If there’s a comma, it’s a jail term and probation; if there’s no comma and the ‘에’ tagged onto the jail sentence, it’s a suspended sentence. Or so says the dictionary.
So, in the Ulsan case in September the doctor received a 6 month sentence suspended for 1 year, and in the Suwon case the doctor got a 1 year sentence suspended for two years, while the manager of the clinic got a 2 and a half year sentence.
Thanks: my bad for only skimming the article, and especially so late at night. And that distinction you made certainly helps clear up some confusion I had as I translate the article (about half-way done now): I should have bookmarked that brief post you wrote about it recently!
As the doctor’s case is not quite as groundbreaking as I though then, I’m going to look for more information on the woman too. Do you think there’s any precedent for her own “crime”?
I’m not sure if there’s any precedent for her crime or not. It’s not something I’ve looked into, so I’ll be interested to see what turns up.
What annoys me most about this is the fact that abortion has always been illegal, but allowed (don’t get me wrong – I am pro-choice). This tendency in Korea to make something illegal but not enforce the law has allowed huge abortion and prostitution industries to grow, and it’s ridiculous that, on a whim, the government suddenly decides to start enforcing it. The same thing happened in the 70s (as I’ve been researching) when the government decided to enforce marijuana laws (which had only been enforced near U.S. bases) which most people didn’t even know existed, and used this to attack ‘degenerate’ youth culture and wipe out the rock and folk music scenes. Using what are usually unenforced laws in such ways is nothing new, unfortunately.
I’m confused. For me it reads as going to jail for 1 year 2 years from now. And the other one going to jail for 1 year followed by not being allowed to practice his profession for 2 years.
How does it work with suspension?
I think in the Netherlands it’s possible that you don’t go to jail immediately if you’re not a threat to society. Weird as it may sound.
There must be something very wrong if so many married women get abortions ! These are no teen pregnancies or happy hour aftermaths!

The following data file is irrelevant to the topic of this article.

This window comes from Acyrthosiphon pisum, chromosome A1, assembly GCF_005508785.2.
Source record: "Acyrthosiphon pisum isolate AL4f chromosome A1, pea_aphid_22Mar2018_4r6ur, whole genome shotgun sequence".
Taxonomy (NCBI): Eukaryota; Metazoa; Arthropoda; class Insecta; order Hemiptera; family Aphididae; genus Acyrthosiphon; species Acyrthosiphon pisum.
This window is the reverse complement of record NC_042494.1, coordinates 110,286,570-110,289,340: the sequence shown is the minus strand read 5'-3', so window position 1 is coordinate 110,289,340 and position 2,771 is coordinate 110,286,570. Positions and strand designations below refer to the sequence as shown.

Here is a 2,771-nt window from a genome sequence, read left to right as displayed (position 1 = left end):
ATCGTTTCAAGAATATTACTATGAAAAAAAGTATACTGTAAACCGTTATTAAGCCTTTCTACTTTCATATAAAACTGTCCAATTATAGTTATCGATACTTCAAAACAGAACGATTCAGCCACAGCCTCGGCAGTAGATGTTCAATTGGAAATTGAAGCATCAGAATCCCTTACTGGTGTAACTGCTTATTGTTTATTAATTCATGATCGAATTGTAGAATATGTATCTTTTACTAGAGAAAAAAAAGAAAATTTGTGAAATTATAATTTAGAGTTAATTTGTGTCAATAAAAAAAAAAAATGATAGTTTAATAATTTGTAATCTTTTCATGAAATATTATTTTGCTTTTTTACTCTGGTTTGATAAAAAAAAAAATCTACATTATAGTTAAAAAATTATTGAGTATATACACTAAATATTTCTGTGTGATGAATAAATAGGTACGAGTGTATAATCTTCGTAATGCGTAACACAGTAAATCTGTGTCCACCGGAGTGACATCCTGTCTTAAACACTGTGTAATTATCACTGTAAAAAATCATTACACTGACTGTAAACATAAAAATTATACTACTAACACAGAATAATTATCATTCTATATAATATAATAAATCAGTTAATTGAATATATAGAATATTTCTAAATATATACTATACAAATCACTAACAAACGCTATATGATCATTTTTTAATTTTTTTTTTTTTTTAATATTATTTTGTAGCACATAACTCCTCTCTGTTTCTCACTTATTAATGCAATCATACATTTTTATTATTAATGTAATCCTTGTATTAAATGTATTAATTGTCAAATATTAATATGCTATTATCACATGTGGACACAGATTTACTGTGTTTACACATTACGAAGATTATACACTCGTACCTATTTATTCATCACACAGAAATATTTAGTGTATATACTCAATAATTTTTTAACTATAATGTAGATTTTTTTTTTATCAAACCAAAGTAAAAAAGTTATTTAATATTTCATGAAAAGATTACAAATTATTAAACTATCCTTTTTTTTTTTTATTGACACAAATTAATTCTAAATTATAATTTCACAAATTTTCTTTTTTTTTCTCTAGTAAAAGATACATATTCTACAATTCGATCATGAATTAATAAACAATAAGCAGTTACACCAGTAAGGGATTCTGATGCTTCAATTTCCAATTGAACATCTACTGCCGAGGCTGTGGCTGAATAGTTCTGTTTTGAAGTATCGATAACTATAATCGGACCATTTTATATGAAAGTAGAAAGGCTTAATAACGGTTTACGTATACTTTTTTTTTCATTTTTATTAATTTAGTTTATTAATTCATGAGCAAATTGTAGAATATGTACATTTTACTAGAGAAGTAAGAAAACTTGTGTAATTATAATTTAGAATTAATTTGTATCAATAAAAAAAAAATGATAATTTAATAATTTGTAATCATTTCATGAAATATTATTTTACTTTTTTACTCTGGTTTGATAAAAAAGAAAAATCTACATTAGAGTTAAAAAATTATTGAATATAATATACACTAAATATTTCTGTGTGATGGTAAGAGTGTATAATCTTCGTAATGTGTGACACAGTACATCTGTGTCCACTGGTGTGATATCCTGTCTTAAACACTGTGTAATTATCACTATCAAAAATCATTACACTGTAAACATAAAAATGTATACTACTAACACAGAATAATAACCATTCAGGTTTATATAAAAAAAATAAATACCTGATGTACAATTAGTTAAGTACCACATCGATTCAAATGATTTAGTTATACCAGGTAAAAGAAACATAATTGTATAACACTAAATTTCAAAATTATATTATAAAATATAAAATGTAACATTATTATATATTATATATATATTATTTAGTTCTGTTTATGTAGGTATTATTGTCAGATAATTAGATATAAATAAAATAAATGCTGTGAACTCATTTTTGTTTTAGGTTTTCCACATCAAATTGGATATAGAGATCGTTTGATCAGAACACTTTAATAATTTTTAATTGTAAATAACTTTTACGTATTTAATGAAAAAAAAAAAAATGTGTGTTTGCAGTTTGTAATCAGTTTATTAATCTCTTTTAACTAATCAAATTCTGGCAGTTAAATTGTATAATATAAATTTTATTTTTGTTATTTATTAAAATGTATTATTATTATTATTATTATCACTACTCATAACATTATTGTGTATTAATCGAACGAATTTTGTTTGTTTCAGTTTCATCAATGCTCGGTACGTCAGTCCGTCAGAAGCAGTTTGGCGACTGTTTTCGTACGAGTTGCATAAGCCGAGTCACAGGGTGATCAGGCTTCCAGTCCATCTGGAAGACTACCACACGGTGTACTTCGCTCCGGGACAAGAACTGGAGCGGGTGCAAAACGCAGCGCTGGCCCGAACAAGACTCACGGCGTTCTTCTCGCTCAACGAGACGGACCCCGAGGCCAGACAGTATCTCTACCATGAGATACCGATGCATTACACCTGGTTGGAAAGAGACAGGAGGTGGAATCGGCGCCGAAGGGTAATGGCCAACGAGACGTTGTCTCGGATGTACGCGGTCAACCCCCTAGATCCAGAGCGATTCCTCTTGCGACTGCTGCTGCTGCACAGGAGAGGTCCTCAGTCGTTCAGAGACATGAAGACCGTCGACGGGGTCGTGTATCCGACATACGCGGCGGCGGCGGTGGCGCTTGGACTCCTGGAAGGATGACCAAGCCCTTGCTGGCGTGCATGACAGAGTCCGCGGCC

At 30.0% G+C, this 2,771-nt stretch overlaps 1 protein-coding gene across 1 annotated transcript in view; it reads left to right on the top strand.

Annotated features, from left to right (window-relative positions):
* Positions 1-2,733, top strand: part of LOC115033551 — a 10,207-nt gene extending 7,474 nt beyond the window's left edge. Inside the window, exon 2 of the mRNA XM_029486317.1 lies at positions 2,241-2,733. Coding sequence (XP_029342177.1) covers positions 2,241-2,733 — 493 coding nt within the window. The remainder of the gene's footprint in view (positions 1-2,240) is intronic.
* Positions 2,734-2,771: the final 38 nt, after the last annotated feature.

I know unwanted pregnancies happen in married couples too, but these women are supposed to be mature and responsible enough that if they hate a husband, unable to afford a baby, or just don’t want a pregnancy they have the means to avoid it.
Has anyone some insight here?
I always was, I am and always will be pro choice. At the same time, I hope the abortion rate would be as low as possible. It’s a pity that Korea is going backwards with these tough laws.
I think the same atmosphere that restricts women’s rights over their own bodies (draconian anti-abortion laws) is the same atmosphere that makes women reluctant to want to have children–an overall unfriendly atmosphere that doesn’t encourage women to be full people. :/
It would take a really simplistic, paternal, authoritarian mindset to think that punishing abortions would improve the birthrate.
(I’ll go ahead and ring in from the opposite end of the spectrum on abortion rights here in that I favor an almost completely unrestricted right to abortion)
If Korea want’s to raise its birthrate, it needs more gender equality. If a woman has to chose between their job and a child . . . well, you can live a happy, fulfilled life without a child. While it may not help on a societal level, on an individual level for most women, reproduction in Korea is a major burden that will fundamentally restrict the rest of their lives. You’re out of a career, can’t depend on much daily support from your husband beyond the financial, and basically SOL.
If you’re unmarried, it’s worse. First, you’re likely functioning on an entirely inadequate understanding of the very basics of sexuality and reproduction. Then, you’ll be shamed for seeking out birth control, because society thinks you shouldn’t be sexually active and your partner will think you’re slutty. Medical institutions will scare you out of safe, discrete methods of birth control. And yet, if you do get knocked up, you are going to be even worse off . . . so what to do?
This is the perfect storm. Under these conditions, abortion is an entirely rational personal decision. But like plastic surgery in Korea, what makes for an individually beneficial decision is bad for society. Unlike plastic surgery, there are some clear steps that can be taken to ease the need women have for the procedure . . . but Korea won’t take them.